Unmasked – the identity impersonators

With all the news stories about cybercrime and online identity theft, it is easy to forget that criminals are still using the old physical methods of impersonation with great success.  A recent story about driving test cheats shows the lengths to which people are prepared to go to get what they want – in this case, a UK driving licence.  Organised crime groups have not been slow to realise the potential for money-making, and they offer three main services: driver impersonation (where stand-ins take theory and practical tests in place of learners – look at that creepy latex mask), illegal instructors (who are not registered to teach), and corrupt translators (who provide the correct answers in exchange for cash – and here’s another example of that particular scam).

So what’s all this to do with money laundering, I hear you ask.  (Really, I do – check your computer for the hidden mike I’ve had installed while you were on holiday.)  Well, it’s one of those serendipitous stories with several links.  For a start, if people can impersonate someone to take a driving test, they can impersonate someone to take, for instance, an accountancy exam.  So how can you be sure that the newly-qualified member of staff who turns up for work on their first day is the person who actually achieved the qualification certificates clutched in their sweaty little paw (if indeed you have remembered to ask them to bring documentary evidence of their qualifications)?  Or, if you are using a translation service, are you confident that their staff are not in the pay of the criminal whose documents you are checking, and therefore carefully leaving out or editing anything that might give you cause for concern?  In other words, have you done appropriate due diligence on your service providers, as well as on your customers and your staff?  And of course, what is one of the documents that we all rely on for identity verification?  Why, it’s the humble driving licence.  You might not care whether your client is safe on the roads or not, but if they are prepared to lie and cheat to get a driving licence, they are not going to baulk at misleading you.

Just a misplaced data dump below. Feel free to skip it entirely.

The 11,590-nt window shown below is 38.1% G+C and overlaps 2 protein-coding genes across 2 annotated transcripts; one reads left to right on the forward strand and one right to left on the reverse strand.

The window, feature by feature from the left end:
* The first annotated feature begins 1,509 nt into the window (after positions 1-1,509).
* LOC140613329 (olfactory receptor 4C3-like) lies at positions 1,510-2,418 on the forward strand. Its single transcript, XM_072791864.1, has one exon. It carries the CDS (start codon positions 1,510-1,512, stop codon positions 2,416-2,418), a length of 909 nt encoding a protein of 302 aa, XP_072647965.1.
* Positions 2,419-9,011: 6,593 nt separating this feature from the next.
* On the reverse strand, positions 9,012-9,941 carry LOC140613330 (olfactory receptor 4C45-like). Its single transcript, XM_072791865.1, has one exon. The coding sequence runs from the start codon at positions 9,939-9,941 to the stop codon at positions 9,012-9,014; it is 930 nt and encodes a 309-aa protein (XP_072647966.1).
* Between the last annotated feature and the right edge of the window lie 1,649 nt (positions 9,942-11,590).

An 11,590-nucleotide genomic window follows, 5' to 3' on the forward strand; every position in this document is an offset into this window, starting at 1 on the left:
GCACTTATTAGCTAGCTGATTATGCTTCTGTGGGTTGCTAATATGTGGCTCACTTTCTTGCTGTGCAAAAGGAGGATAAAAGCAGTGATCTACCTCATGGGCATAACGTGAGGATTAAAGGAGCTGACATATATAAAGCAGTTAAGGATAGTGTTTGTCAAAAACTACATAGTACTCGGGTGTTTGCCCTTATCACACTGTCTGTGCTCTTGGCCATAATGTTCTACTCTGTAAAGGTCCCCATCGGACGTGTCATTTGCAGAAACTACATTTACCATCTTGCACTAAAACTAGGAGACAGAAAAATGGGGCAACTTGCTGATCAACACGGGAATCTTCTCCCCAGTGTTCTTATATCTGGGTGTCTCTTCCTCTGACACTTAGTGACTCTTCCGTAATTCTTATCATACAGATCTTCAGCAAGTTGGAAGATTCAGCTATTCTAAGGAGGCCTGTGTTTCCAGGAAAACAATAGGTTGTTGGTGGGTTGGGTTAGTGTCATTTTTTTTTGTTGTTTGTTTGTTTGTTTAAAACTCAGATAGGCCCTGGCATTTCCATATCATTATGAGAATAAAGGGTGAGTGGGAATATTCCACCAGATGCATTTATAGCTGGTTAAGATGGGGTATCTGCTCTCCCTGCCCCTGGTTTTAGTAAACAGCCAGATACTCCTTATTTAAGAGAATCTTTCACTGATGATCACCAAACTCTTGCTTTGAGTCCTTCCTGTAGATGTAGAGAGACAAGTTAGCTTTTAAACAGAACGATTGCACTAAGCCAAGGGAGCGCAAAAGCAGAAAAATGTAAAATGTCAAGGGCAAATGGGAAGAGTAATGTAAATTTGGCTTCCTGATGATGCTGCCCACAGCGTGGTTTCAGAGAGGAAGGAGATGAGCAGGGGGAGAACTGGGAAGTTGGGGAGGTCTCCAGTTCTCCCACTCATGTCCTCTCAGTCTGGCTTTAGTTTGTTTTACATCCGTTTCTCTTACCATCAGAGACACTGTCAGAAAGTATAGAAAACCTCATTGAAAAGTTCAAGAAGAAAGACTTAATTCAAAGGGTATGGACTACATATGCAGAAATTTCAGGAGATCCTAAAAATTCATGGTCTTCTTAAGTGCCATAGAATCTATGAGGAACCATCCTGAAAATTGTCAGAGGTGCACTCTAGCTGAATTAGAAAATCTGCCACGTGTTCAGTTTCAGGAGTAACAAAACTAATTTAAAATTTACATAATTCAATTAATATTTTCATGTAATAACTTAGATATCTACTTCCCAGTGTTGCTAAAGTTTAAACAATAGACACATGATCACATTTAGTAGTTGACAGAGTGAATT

This entry was posted in Due diligence, Money laundering, Organised crime and tagged , , , , , , , . Bookmark the permalink.

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